Coffee is king in Japan – Experience One Of The World’s Most Fascinating Coffee Cultures
At its best, Japanese coffee exhibits the extraordinary care taken at each stage of the process
From the deeper meaning behind ordering a double double to how we first got hooked on a java, Coffee Week features a fresh blend of everything you ever wanted to know about our nation’s favourite drink.
From Tokyo’s classic Café de l’Ambre, where centenarian master Sekiguchi Ichiro still roasts the beans, to sleek specialty coffee shops and retro-cool kissaten (traditional coffee houses), Japan is home to one of the world’s most exciting coffee cultures.
This may come as a surprise to the uninitiated, who assume green tea is the chief caffeinated beverage, but Japan is among the world’s largest importers of coffee. Experts at manual brewing techniques such as siphon and pour over (a.k.a. hand drip), Japanese coffee-making have had a far-reaching effect on the modern movement.
Coffee equipment companies such as Hario and Kalita are the go-to for specialty-coffee enthusiasts around the world. And coffee pioneers including James Freeman, founder of Oakland, Calif.-based Blue Bottle Coffee Company, credit Japan as a major source of inspiration.
Japan is among the world’s largest importers of coffee.
At its best, Japanese coffee exhibits the extraordinary care taken at each stage of the process: from bean selection to the level of roast and grind, and finally the technique and skill of the maker.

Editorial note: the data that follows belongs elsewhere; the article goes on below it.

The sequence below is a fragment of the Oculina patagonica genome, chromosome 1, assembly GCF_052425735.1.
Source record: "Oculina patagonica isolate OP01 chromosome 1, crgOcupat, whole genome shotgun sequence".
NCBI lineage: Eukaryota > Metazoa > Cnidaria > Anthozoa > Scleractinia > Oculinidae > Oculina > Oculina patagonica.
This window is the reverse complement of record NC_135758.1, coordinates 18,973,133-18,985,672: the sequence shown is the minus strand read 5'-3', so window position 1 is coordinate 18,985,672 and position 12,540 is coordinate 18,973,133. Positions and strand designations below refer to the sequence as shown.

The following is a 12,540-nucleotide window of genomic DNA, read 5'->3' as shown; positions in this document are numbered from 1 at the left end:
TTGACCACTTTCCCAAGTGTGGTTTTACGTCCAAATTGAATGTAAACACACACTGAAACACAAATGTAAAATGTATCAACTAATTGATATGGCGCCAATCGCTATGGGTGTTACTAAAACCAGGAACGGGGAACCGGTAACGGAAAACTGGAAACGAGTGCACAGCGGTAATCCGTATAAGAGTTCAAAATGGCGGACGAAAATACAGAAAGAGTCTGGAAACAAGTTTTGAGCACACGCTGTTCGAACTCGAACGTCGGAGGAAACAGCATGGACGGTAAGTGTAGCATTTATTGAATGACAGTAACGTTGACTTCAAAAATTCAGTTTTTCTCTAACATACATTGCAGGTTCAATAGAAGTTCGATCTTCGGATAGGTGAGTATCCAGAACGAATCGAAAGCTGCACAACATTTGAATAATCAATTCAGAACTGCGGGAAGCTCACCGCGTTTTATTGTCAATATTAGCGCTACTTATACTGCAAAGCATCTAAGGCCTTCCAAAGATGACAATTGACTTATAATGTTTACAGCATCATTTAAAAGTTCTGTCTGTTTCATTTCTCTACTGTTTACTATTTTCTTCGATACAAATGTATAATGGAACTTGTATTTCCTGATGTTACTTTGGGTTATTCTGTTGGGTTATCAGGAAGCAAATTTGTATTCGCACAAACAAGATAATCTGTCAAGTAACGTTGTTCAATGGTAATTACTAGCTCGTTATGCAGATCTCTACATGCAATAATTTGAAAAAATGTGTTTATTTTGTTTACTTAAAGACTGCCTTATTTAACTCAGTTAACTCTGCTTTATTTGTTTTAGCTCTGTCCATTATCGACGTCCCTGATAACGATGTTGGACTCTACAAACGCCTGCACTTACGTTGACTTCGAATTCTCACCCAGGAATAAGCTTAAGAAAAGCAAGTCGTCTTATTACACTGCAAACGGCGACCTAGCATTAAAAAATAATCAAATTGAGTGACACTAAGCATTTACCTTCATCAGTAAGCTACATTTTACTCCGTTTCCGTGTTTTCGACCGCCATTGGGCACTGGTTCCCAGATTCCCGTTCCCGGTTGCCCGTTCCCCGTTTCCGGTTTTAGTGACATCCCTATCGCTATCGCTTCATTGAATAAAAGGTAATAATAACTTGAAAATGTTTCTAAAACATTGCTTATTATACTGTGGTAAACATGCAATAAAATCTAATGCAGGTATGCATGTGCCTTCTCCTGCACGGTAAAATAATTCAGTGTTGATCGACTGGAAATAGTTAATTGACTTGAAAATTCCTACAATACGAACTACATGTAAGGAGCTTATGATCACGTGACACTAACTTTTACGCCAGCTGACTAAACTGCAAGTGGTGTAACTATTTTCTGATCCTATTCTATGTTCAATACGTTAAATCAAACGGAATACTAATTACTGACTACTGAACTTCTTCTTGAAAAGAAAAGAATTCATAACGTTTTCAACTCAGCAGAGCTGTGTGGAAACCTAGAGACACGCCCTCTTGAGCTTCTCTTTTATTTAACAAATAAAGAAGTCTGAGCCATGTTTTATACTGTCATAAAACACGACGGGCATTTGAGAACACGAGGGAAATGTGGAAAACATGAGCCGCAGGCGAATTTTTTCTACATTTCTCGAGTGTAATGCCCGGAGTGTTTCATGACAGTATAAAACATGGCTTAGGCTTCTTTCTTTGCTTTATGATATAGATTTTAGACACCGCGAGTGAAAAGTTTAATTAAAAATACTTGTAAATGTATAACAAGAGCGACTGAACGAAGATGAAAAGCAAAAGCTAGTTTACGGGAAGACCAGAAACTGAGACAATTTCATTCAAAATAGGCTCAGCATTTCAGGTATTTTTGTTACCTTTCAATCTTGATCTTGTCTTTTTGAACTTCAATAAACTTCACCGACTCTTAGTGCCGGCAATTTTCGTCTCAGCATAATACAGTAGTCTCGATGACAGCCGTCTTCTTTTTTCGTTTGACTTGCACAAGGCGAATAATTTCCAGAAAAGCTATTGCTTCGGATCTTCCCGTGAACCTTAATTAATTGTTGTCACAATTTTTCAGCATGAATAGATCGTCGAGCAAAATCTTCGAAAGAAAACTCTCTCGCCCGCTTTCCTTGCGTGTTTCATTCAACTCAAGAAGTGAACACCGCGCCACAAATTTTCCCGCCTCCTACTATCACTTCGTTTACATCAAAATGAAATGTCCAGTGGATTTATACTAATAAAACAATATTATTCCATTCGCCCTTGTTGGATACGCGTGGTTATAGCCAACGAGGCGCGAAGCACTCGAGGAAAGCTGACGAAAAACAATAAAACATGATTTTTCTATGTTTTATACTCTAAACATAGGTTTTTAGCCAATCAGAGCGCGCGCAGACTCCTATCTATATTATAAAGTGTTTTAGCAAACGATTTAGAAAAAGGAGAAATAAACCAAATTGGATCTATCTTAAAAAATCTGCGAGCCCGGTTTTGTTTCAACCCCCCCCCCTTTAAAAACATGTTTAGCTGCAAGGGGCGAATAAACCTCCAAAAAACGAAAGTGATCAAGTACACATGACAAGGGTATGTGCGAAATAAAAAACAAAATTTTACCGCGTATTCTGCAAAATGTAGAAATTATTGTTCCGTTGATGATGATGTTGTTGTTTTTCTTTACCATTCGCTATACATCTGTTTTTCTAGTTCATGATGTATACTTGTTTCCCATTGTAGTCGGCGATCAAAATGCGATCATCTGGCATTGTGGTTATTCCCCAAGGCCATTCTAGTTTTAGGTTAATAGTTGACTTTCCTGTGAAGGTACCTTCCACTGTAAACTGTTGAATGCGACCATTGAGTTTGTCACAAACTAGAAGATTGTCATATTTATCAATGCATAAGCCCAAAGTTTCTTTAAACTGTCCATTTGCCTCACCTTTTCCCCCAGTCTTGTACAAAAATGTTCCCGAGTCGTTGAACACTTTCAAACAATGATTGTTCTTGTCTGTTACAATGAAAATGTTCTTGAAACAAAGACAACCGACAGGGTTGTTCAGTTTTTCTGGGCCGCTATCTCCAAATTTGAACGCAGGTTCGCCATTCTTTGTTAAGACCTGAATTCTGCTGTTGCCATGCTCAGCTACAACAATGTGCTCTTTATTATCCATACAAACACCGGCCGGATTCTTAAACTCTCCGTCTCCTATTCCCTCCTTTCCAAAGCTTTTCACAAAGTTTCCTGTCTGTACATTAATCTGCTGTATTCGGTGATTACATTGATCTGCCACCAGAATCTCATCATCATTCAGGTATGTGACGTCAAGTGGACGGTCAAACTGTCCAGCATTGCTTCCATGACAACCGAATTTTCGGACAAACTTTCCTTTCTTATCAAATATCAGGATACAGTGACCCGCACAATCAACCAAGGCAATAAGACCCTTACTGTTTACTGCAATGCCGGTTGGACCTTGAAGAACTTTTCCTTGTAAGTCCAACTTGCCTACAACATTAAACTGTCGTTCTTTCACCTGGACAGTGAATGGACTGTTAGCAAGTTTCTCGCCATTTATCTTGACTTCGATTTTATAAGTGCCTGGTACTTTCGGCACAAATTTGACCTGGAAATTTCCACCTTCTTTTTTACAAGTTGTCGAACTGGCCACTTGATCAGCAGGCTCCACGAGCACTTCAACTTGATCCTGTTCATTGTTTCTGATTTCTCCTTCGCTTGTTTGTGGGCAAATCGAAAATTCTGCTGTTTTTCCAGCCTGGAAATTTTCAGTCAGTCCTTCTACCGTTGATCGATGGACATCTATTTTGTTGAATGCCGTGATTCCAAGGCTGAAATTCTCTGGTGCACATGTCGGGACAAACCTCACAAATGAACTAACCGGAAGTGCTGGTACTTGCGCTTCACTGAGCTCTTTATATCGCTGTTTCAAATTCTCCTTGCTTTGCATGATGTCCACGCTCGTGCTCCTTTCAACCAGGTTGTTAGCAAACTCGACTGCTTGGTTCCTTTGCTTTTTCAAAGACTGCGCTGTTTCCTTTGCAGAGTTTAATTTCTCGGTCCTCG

Although Japan’s taste for coffee is more recent than Europe’s, cafés were important spaces in Japanese society well before the “Seattle-driven coffee boom,” says Merry White, professor of anthropology at Boston University. In Japan, coffee shops have been flourishing since the late nineteenth century.
White has been sipping coffee and observing daily life in Japanese cafés for more than 40 years. She travels to Japan often, conducting research on various aspects of modern society and culture.
Although she doesn’t remember how the brew tasted, one of White’s earliest Tokyo café experiences during her first trip in the 1960s set the tone for her career in Japanese coffee studies.
“We were asked to take off all our clothes and were painted with blue paint. And I remember thinking at the time, ‘Oh wow! This is the most avant-garde place in the world,’” she recalls.
In Coffee Life in Japan, Merry White traces the countryâs rich and vibrant cafe culture. University of California Press
“Only to find out later – which still made it avant-garde – that it was an homage to Yves Klein, the French painter. But it did not distract me from thinking that Japan was the totally cutting-edge place in the world. And it all happened because of coffee.”
As White illustrates in her book, Coffee Life in Japan (University of California Press), coffee has been considered an ordinary, everyday Japanese beverage since the early 1900s. Unlike other imports – such as the dining room table or men’s dress suit – that retained their Western “scent,” she says that coffee became naturalized quickly.
It evolved from being used as a medicine in its early days (the late 1500s) to “a drink for pleasure” roughly 70 years later when the Dutch, Japan’s sole trading partner during the Edo period (1603 – 1868), started giving it as presents to prostitutes in Nagasaki, White explains.
“Japan’s first coffee shop of record” was founded in 1888: Kachiichakan in Tokyo. By the end of the nineteenth century, Brazil – today’s largest coffee producer – had chosen Japan “as their first targeted, overseas market.”
In 1907, the first coffee chain in the world was established in Tokyo and Osaka: the Paulista group. It was a huge success, White says. Adding that today’s coffee connoisseurs – in Japan as anywhere else – much prefer independent coffee shops to chains, whether local or imported.